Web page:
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The truths they don't want you to read....

Friday, December 28, 2007

Pakistan - nuclear anarchy

The murder of Benazir Bhutto robbed Pakistan of one of the best chances to return towards democracy, and one of the best opportunities for the West to stop Al-Qaeda at source.

But much nonsense has been written, and the 'Great Game' has claimed another victim who was being manipulated from abroad, leaving the Indian sub-continent in turmoil and Pakistan in a lawless state.

Ms Bhutto was never going to be the greatest Prime Minister, mainly due to the perception of her dirty hands through corruption charges brought against her husband. Which, although she denied, she intended to resolved by changing the law to prevent similar charges being brought against political leaders. If that doesn't ring alarm bells then what would.

Pakistan has been described as "the cornerstone of the fight against Al-Qaeda" on a number of news programmes last night, but that is so far from the truth as to be ludicrous.

The 'tribal areas' of North Waristan which are on the border with Afghanistan are effectively separate states, where Al-Qaeda rules with the tribal leaders, and the border is not just porous but non-existent. There has been no central government rule here ever, unless it has suited the tribal leaders.

The Taliban (which means 'religious students') were nurtured in the Saudi-financed madrassas of Pakistan where they learned the oppressive and poisonous tenets of Wahhabism, including Jihad against the West. At this time they were fighting the Soviets in Afghanistan, so Osama Bin-Laden and his mates were being actively armed and supported by the West.

The madrassas of Pakistan also trained both sets of London Tube bombers, and continue to be highly active in training new militants.

Pakistan is probably better described as "the cornerstone of Al-Qaeda", something the West cannot say aloud as they are still manoeuvring around to get the Government they want, without thought of the likely consequences.

President Musharraf of Pakistan is our strongman in region, and the West fully support him in his very modest attempts to clamp down on terrorism. Fully support him in the sense of encouraging Ms Bhutto to come in and replace him with a strongly pro-Western and anti-extremist Government that would invite in the US to help root out Al-Qaeda. The poor woman was sent into the country with a target painted on her forehead, and Musharraf was asked to provide protection to the person who was there to undermine him. The consequences were almost inevitable.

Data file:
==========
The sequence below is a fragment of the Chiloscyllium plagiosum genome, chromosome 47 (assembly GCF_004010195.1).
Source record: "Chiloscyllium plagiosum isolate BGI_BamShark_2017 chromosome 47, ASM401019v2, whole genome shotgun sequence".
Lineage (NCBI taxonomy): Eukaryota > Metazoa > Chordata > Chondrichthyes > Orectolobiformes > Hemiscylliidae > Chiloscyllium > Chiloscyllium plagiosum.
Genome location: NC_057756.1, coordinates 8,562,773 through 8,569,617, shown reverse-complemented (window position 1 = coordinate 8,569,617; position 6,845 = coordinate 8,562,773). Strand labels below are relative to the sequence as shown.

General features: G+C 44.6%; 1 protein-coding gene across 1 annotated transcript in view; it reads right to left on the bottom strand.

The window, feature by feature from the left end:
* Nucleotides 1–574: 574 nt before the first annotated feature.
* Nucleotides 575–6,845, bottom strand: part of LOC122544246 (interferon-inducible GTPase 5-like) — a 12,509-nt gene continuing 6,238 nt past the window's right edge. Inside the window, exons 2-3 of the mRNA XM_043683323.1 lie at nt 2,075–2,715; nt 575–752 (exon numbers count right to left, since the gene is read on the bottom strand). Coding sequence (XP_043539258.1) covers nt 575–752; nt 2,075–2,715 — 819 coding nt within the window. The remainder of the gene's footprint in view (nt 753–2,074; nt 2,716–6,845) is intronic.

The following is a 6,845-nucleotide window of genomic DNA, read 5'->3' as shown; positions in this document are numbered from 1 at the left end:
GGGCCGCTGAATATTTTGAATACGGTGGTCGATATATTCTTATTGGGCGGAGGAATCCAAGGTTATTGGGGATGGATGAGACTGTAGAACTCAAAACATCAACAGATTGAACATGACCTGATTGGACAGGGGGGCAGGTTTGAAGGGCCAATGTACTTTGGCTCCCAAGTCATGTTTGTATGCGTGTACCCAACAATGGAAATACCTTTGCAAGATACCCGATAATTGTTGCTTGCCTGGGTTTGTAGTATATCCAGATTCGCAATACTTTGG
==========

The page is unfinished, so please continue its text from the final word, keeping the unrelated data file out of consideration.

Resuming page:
Were the military (and Musharraf) behind the assassination? They probably turned a blind eye, and were not as diligent as they could be, and the first assassination attempt clearly had state input, as the attack happened in the only area where the street-lights weren't working.

Now the West is faced with continuing to give support to a President they openly tried to undermine, to fight a dangerous battle on their behalf which will cause much turmoil in his country. I think we can expect to see his level of commitment waning.

Meanwhile, Pakistan continues to illegally export nuclear technology to Iran and North Korea, provoking turmoil elsewhere and we support the regime on one hand and undermine it on the other. How long before they are passed to Al-Qaeda?

All the time, Pakistan and India sit there with nuclear weapons glowering at each other as they battle in Kashmir whilst Pakistan disintegrates as a viable state.

The solutions? I don't know, but I think that the outpouring of national grief that this murder has caused needs to be tapped into by the politicians, and I was pleased to see that the biggest opposition party has pulled out of the elections due on 8 January, to mourn the loss. It now appears the elections are going ahead anyway, on the instructions of Musharraf to meet his international promises, which leaves him with (at very best) a new PM without a real mandate, the politicians fighting about what could have been, a nation in shock and no real constraints on his authority. It is almost like he planned the best possible outcome for himself and the Army.

In the meantime, we should mourn the loss of a woman who was not scared to take her chances, despite threats, warnings and being set-up by the West.

1 comment:

Anonymous said...

i noticed in the press that it is taking on an feeling ever more akin to JFK, Area 51 and the killing of Lady Di, I wonder to myself, is it for the same reasons?